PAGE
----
7. EMTs can be used as both a means of exchange and a means of payment, e-money can only be used as a means of payment
The manner in which e-money is defined and issued strictly limits its use to payment transactions; the only exchange that happens is when funds are received in exchange for the issuance of e-money. On the contrary, EMTs can be used both as a means of payment, but also as a means of exchange. This is evidenced by Article 58(3) of MiCA, which extends certain restrictions applicable to asset-referenced tokens (ARTs) to EMTs. Namely, it prohibits issuers of EMTs from surpassing the use of its EMT as a means of exchange within a single currency area, if such use exceeds the combined thresholds of 1 million transactions and EUR 200,000,000 in transactional value over an estimated quarterly average.
This means that, like ARTs, EMTs can be used as a means of exchange, and this indeed can be seen as one of the key advantages and utilities of EMTs over e-money. The proliferation of EMTs in decentralised finance (arguably even resulting in its explosion), along with EMTs replacing BTC as the preferred asset for trading pairs, are testament to this.
It is worth noting that while EMTs can be used as a means of payment, such transactions do not meet the definition of a ‘payment transaction’ under the PSD II, because a payment transaction can only consist of “placing, transferring or withdrawing funds”.
8. E-money are funds, EMTs are not
At the beginning of this article, the definition of funds was presented, and there is a glaring omission of EMTs within such definition. This is an important omission; it can generally be stated that ‘funds’ tend to be official currencies as defined under MiCA, being an official currency of a country that is issued by a central bank or other monetary authority. All denominations of funds, being “banknotes and coins, scriptural money or electronic money”, are restricted in terms of their issuance, since they can only issued by a central bank, or other monetary authority, or authorised institution as the case may be. On the other hand, as explained under Point 3 of this article, EMTs can be issued by any person, with the only restriction under MiCA being the issuance of an EMT by an identifiable issuer referencing an official currency of an EU Member State, which is treated ipso jure as an offer to the public in the EU.
I will highlight this difference through a factual example using the definition of ARTs & EMTs under MiCA. For clarity’s sake, including the definition of ARTs below:
A type of crypto-asset that is not an electronic money token and that purports to maintain a stable value by referencing another value or right or a combination thereof, including one or more official currencies.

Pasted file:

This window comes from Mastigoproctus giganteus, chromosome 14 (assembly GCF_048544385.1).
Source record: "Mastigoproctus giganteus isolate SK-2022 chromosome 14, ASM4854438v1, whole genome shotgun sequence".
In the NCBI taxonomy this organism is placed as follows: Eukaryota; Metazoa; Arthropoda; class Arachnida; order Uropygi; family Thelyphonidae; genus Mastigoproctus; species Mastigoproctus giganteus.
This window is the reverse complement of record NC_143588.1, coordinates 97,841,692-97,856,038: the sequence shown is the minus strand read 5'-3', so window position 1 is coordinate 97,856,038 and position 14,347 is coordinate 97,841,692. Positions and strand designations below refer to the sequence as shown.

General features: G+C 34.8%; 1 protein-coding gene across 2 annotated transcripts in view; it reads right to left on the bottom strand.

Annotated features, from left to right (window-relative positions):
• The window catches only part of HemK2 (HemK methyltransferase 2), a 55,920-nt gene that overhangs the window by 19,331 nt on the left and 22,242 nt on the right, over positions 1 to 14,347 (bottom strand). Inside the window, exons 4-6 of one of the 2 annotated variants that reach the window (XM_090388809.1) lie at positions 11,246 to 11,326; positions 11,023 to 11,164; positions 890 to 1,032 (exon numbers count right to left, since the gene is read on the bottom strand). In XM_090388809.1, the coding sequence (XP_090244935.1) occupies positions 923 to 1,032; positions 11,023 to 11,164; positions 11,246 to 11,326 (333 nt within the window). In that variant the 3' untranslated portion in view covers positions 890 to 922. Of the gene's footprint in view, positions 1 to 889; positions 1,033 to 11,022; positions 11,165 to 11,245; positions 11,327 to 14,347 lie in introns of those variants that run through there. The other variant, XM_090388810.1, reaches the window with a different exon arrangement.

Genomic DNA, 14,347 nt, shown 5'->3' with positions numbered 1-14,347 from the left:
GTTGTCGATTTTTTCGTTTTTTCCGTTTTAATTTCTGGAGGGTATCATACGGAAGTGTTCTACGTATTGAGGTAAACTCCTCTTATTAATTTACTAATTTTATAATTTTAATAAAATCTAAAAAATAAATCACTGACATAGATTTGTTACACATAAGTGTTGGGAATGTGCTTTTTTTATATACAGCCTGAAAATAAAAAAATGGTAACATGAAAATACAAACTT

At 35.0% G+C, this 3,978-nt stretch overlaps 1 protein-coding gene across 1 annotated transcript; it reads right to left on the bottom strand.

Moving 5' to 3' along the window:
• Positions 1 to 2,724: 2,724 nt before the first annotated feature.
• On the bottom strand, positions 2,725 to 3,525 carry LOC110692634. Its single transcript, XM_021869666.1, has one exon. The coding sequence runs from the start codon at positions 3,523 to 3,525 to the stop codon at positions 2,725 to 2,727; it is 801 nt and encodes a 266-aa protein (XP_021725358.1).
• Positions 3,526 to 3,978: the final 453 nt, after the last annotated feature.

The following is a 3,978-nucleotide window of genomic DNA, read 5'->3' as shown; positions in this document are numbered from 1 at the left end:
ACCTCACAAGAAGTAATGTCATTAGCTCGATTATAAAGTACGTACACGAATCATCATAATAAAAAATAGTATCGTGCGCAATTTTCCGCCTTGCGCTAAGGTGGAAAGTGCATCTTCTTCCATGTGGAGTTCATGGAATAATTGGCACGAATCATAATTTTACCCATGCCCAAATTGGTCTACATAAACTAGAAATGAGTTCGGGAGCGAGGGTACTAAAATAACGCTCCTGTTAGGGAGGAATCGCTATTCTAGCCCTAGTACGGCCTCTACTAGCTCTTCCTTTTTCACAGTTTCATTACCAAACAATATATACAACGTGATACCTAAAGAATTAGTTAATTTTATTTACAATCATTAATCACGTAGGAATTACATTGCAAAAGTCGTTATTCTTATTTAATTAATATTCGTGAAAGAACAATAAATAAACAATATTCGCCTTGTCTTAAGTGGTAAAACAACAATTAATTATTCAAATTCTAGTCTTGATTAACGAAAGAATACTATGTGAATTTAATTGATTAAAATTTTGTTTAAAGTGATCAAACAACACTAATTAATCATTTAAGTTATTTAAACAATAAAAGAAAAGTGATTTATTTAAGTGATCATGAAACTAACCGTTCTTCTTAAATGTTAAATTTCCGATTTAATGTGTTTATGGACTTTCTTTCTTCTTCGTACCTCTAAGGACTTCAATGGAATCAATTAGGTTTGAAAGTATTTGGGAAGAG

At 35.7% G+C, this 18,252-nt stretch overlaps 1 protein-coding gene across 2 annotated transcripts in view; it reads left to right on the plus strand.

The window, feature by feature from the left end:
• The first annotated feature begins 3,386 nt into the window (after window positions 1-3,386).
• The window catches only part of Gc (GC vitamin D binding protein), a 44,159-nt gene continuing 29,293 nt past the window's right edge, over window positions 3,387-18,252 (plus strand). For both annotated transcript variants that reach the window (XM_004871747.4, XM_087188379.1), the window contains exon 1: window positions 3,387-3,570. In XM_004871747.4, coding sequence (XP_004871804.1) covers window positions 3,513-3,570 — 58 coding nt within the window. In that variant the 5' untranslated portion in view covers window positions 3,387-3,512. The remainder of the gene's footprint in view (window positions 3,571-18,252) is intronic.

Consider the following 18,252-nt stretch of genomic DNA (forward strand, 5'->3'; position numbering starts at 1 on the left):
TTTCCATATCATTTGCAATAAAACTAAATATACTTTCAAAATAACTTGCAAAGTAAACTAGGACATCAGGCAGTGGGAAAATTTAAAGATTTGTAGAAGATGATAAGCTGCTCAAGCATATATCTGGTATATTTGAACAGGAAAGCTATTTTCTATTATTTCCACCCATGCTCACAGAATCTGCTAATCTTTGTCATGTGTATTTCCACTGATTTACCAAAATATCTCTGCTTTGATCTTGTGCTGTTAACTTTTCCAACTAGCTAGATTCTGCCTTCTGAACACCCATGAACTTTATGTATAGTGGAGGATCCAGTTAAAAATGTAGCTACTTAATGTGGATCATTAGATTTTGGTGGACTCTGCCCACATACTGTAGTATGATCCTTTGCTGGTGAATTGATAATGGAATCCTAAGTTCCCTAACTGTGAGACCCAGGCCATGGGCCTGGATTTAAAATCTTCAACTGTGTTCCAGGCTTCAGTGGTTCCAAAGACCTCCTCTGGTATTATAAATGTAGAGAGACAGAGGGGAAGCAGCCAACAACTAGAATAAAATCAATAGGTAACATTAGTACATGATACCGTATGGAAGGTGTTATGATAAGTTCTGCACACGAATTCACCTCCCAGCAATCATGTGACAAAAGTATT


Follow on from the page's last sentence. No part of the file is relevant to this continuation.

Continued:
A crypto-asset which references the value of one official currency classifies as an EMT, and the likelihood of a crypto-asset referencing funds being classified as an EMT is high. However, a crypto-asset referencing the value of one EMT generally tends to be an ART! This is due to the fact that an EMT is not ‘funds’ or an ‘official currency’ – it is a crypto-asset.
9. E-money can be seen as cash, while EMTs are not cash
Strictly speaking, cash is defined as banknotes and coins by the European Central Bank (ECB). However, the term ‘funds’ includes banknotes and coins, and extends to scriptural money and e-money. Therefore, it is safe to assimilate e-money to cash. Why is this relevant? Let’s take a look at derivative instruments and contracts under MiFID, specifically the manner in which such instruments can be settled.
Annex I, Section C of MiFID II lists the financial instruments regulated by the Directive, inter alia listing derivatives such as options, futures and swaps. It also states that such instruments may only be settled physically or in cash. This means that settling such instruments in e-money, for instance, is treated as cash settlement.
On the other hand, settlement of these instruments/contracts in EMTs is not treated as cash settlement. As an example, an options contract with BTC as the underlying asset settled in USDC neither constitutes physical settlement nor cash settlement. Indeed, such a contract settled in USDC arguably does not even constitute a financial instrument, as the settlement is neither physical nor in cash. This has been noted by the European Securities and Markets Authority (ESMA) in its second MiCA consultation package, where under point 208, it stated the following: